We live in an age where actors can become president and wrestlers can become governor. Where a trend can be set overnight if the right person starts it. The right person is usually someone a lot of people know, most often a celebrity of some sort. So, sadly, it comes as no surprise to me that when it comes to science, most people will listen to what a celebrity tells them rather than the actual experts.
Thankfully, celebrities rarely tread upon the realm of science. They tend to keep their distance, sticking to political issues rather than scientific ones. From human rights to animal rights, from war-torn countries to disease-stricken countries, celebrities rarely associate themselves with hard science. And that’s okay.
Unfortunately, when a celebrity embraces bad science and tells the world, you can’t fight back with cold, hard science, you have to break out the big guns. You have to get a celebrity of your own.
Enter the vaccine debate. For a while now, Jenny McCarthy has been the poster celebrity for the anti-vaccination movement. She has been given outlet after outlet by the media to spout her anti-scientific nonsense. Not because she makes a good point, or she has the facts, or even because it was a HUGE controversy at the time, but because she is a celebrity. I submit that the vaccine debate would be much less prevalent in today’s society were it not for McCarthy.
Perhaps it’s just my perception of the anti-vaccination movement, but it seems to have gone mainstream in the last few years. You read about it in newspapers, on websites, see it on TV, there are countless opinion pieces and blog posts about it on the internet. And it seems to have taken the spotlight in both the scientific and the anti-scientific community. Position papers have been released by everyone from the CDC to the various homeopathic associations. It seems to me that the popularity that the evolution/creationism debate once had has shifted to the vaccination debate.
And I attribute a lot of that to Jenny McCarthy. She has done what no scientist could, she has become a media spokesperson for one side of the debate. Unfortunately, it’s the side that is based on anti-scientific positions. McCarty’s claims have been deconstructed piece by piece and have been shown to be false. Steve has written many articles regarding McCarty’s, and the anti-vaccination movement’s claims. From his old Weird Science column in the New Haven Advocate to a cover article in the Skeptical Inquirer to giving it air time on the SGU to numerous posts on all blogs he contributes to. And that’s just Steve. There are many scientists out there doing just the same. Yet still McCarthy is the one who’s all over my TV, my print media and my intertubes spouting her unscientific opinion as if it were scientific fact.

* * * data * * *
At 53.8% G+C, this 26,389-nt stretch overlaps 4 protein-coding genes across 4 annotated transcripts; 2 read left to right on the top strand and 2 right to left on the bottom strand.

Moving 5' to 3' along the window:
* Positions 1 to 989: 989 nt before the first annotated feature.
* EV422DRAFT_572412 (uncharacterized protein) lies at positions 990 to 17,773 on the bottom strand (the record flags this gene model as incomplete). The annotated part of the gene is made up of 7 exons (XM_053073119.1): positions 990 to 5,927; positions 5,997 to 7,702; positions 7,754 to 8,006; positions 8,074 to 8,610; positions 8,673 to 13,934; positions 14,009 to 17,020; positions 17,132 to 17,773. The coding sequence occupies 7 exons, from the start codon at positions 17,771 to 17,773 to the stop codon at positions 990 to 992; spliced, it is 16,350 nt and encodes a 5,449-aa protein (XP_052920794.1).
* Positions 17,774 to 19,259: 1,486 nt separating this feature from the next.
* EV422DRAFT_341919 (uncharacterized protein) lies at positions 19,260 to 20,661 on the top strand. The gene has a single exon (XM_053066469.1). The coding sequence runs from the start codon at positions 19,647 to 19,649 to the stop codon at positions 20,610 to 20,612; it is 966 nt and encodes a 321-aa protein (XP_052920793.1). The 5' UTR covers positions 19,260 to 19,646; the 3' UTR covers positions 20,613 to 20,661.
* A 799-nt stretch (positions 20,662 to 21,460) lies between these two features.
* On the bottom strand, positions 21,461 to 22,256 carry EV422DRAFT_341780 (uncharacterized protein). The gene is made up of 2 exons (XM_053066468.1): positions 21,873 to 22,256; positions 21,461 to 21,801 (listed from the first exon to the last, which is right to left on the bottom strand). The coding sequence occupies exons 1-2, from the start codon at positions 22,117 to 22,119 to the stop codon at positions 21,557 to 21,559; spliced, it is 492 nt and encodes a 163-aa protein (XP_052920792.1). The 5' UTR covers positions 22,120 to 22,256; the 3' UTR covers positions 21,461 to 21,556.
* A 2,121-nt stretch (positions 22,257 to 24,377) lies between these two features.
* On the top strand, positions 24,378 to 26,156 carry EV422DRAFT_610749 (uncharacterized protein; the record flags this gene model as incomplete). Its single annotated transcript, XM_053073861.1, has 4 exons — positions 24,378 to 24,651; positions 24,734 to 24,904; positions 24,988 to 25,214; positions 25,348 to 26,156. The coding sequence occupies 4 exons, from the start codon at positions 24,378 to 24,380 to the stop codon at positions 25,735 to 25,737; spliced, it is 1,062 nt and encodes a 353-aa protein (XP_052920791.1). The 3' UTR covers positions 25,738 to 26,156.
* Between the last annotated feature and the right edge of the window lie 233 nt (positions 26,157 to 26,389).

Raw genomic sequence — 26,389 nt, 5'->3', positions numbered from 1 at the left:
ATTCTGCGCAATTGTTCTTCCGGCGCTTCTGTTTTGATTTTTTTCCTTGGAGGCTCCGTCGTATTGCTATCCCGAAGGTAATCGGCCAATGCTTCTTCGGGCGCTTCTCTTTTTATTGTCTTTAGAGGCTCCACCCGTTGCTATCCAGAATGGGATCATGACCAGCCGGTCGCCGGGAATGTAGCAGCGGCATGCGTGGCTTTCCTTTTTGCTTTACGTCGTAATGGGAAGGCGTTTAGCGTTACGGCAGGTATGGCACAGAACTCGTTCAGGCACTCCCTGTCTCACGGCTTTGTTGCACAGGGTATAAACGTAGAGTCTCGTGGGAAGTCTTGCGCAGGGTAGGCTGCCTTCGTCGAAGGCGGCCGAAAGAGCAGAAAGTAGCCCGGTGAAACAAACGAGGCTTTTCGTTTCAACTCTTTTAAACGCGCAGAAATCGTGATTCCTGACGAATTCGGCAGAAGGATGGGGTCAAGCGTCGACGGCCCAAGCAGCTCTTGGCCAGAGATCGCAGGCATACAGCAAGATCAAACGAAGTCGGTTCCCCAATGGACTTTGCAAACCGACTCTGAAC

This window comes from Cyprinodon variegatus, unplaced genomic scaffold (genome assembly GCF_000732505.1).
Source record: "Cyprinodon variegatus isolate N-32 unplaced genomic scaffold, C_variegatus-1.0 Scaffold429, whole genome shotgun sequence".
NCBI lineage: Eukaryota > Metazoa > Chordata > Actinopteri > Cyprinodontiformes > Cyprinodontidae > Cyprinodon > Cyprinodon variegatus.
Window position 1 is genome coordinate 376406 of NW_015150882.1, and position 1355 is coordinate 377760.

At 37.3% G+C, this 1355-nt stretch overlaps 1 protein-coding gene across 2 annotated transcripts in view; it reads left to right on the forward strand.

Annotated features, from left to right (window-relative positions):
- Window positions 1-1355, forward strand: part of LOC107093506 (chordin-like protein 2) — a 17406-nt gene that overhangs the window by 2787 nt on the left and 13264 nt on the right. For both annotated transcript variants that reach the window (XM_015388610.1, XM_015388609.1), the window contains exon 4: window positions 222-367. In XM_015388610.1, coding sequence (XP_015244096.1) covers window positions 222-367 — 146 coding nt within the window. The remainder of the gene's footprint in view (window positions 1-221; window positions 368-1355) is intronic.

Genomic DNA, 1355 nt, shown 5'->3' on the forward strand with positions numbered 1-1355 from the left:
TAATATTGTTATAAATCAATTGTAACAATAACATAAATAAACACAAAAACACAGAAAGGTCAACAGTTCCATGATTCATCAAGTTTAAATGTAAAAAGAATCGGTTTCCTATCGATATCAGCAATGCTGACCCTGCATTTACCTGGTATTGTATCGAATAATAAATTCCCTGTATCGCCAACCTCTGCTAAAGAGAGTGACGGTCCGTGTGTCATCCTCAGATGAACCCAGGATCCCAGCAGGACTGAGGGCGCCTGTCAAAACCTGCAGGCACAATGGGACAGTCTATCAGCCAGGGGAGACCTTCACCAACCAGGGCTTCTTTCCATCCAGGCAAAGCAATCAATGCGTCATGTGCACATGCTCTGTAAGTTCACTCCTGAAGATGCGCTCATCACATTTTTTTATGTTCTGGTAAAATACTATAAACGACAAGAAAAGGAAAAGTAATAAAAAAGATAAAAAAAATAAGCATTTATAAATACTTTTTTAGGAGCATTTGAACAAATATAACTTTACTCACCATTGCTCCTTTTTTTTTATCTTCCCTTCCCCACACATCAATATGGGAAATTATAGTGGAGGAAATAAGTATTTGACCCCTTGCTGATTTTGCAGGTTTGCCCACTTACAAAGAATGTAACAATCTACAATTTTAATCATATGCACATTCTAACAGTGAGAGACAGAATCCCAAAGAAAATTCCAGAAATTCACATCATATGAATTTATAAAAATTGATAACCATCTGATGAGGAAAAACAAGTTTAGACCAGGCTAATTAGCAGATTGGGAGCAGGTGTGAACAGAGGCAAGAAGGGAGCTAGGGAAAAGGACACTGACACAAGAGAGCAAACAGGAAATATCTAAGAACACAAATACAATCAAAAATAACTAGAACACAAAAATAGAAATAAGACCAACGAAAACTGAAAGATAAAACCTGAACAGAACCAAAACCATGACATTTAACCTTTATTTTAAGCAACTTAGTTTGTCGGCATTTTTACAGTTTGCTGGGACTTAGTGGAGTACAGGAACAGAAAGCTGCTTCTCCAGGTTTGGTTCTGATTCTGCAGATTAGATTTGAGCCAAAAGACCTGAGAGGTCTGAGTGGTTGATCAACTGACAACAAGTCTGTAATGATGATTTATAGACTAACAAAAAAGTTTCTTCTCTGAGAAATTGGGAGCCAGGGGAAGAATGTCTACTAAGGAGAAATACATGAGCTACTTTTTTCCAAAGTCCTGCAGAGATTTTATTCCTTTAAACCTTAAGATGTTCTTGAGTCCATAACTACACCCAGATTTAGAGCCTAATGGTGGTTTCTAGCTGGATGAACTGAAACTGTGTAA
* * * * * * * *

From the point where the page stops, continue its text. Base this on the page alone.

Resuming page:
But out of nowhere, a shining light of scientific skepticism has hit the media. Not in the form of a scientist or a skeptic or an organization of scientists. But in the form of an incredibly sexy actress. Amanda Peet.
In an interview with the parenting magazine Cookie, Amanda Peet said the following:
Frankly, I feel that parents who don’t vaccinate their children are parasites.
Peet was referring to what’s called “herd immunity”. Herd immunity is when the vaccination of a portion of the population provides protection to unvaccinated individuals. Basically, it becomes more difficult for a disease to maintain a chain of infection when large numbers of the population are immune. Thus, the unvaccinated individuals rely on this to maintain their disease-free status. Parasites.
Peet apologized for her harsh words on Cookie’s website. But maintained:
I still believe that the decision not to vaccinate our children bodes for a dangerous future. Vast reductions in immunization will lead to a resurgence of deadly viruses. This is as indisputable as global warming. I know a lot of parents who secretly use as a justification, “Well, enough other people are vaccinating, so therefore, we don’t have to.”
This passed Tuesday, Peet was on Good Morning America urging parents to vaccinate their children. Here’s the interview:
Talk about getting it right. As Steve said on NeuroLogica about this interview. “Here is the money quote”:
It seems that the media is often giving celebrities and actors more authority on this issue than they are giving the experts. I know it’s a paradox, but that’s part of why I wanted to become a spokesperson, to say to people, Please don’t listen to me. Don’t listen to actors. Go to the experts.
So here we are, the debate rages on. We now have a voice equal to that of Jenny McCarthy. One the media can latch onto. Unfortunately, this isn’t the way to have a debate, but it seems that, in this case, the only way to fight fire, is with fire.
Thank you Amanda Peet.
Bonus pic, because, well, I had to: